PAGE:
Saturday, December 26, 2009
Seasons. Change. This year has been full of it, a year ago we left the States with little more than what we could carry and we set up a home here in a small village and aside from one scary medical issue it's been fine, it's been fine as spun sugar dripping off the cone. I've learned some things, things I'd never known about heat and dirt and bugs and third world markets, of concrete bungalows with Cuban doctors who fix you better than your doctors in the States. Of hand washing laundry and learning to make do. I've learned about the dark, about the full of the moon. Of community and what it means to look out for one another when there is no one else to call. And along the way we've had a few breaks, a good gig in the US that enabled us to keep on doing what we are doing even if it meant a bit of back and forth for me.
But change is coming, another one thought out carefully and with our goals firmly in mind but require an unconventional situation. One I embrace and one I do not. It's simple really, when the Man offers you a longer gig in what has proven to be a very uncertain economy you say yes, you say yes even if it means that half of us will need to leave the jungle and come back to the States temporarily, for several months in a row. You say yes and then realize you cannot be away from your child so she must come with you. You say yes and realize that you also cannot leave what you've started here. You say yes and realize how much you will miss J. But J will stay and we will go, and he will build our house while we are gone.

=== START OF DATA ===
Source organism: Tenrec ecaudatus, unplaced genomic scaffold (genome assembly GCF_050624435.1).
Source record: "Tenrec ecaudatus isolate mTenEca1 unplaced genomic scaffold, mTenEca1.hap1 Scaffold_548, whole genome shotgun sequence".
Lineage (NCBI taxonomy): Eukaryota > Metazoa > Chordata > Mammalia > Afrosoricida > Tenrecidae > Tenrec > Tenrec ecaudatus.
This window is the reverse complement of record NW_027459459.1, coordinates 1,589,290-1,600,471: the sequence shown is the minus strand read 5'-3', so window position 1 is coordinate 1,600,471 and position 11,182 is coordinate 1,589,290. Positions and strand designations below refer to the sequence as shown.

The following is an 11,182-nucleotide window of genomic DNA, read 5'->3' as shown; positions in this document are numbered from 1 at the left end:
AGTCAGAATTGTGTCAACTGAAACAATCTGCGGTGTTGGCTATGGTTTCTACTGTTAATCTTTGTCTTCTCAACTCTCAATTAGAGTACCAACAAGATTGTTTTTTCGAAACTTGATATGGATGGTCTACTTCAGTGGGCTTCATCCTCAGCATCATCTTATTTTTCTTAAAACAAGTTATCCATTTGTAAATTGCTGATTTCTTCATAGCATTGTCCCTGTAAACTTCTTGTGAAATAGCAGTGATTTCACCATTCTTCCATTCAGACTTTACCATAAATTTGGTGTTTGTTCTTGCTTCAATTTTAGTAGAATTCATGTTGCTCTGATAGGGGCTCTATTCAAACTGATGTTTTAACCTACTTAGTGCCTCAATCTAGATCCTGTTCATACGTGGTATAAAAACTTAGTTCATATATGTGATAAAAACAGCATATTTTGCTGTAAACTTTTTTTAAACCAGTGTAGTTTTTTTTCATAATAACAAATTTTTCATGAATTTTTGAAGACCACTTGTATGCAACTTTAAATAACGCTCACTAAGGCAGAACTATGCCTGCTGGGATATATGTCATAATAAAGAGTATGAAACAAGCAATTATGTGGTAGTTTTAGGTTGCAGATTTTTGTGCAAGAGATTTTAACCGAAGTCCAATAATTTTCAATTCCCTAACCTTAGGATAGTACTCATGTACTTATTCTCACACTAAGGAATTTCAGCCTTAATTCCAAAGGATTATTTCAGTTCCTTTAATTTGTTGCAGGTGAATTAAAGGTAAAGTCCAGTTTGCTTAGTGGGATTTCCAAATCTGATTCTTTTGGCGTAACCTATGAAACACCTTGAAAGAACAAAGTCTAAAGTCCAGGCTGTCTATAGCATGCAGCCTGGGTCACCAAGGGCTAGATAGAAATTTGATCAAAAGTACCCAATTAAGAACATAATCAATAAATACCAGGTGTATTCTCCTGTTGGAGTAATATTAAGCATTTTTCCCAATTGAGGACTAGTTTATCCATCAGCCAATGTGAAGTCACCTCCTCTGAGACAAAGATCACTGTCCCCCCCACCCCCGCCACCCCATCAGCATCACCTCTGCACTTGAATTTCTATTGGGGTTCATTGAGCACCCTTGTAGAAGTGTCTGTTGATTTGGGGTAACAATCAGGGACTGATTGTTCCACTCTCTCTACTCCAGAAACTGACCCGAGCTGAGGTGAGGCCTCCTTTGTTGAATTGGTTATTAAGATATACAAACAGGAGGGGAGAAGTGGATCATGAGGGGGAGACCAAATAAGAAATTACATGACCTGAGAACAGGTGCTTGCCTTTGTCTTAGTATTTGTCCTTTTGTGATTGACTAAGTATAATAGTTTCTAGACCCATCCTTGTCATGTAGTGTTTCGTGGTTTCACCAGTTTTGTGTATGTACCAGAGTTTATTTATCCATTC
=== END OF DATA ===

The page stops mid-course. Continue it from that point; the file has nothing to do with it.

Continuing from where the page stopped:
You see how this is a good thing, a once in a lifetime sort of opportunity to allow for both income and construction. You see how if we focus, if we really focus, we can maybe actually pull it off. But it means half of us are leaving and the rest is staying here. It's a distance I can't quite fathom, one where visits are already planned and life is already in motion.
But today I watched the toucans and I cried. I listened to the magnificent howler monkeys screaming in the trees and I cried some more. I do and do not want to go. It requires an extra dose of courage and trust to make this next move.
Our friends have come round today, hugs and small tokens and lots of goodbyes. A few months is a long time here, the mamitas in the village have already offered weekly meals, fry jacks and johnny cakes and rice and beans for J. He is awkward in response, he's not quite like the men here, he is more accustomed in domesticity and doesn't need the help but it's touching all the same and it's quite lovely knowing they'll be here just like it's calming knowing our village there awaits, friends and family who support our next chapter have circled the wagons there too, assisting with odd bits of child care and books for M and a warm embrace for me.
So tomorrow M and I will hug J tight and then get on a plane and start something new and we'll do it together and apart and there is grace in that, in knowing that our small family is it's own little village, that we will watch over each other as we go and that in a short while if all goes as planned we'll be back again soon and move into a place of our own.